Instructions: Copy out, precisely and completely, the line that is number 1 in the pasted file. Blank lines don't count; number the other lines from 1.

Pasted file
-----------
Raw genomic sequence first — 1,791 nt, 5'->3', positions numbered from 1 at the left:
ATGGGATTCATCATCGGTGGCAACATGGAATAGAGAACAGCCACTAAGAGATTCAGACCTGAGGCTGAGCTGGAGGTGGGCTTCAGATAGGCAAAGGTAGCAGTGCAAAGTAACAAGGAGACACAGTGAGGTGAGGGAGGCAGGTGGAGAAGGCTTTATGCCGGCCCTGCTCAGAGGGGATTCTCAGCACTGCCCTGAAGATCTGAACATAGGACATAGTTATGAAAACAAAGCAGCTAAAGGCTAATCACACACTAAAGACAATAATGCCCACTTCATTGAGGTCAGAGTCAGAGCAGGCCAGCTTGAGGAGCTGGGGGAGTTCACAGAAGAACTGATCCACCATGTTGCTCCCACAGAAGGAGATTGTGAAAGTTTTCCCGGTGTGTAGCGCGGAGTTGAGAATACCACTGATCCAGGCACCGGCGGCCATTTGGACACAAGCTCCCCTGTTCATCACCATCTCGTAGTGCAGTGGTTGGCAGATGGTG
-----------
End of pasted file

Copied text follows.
Raw genomic sequence first — 1,791 nt, 5'->3', positions numbered from 1 at the left: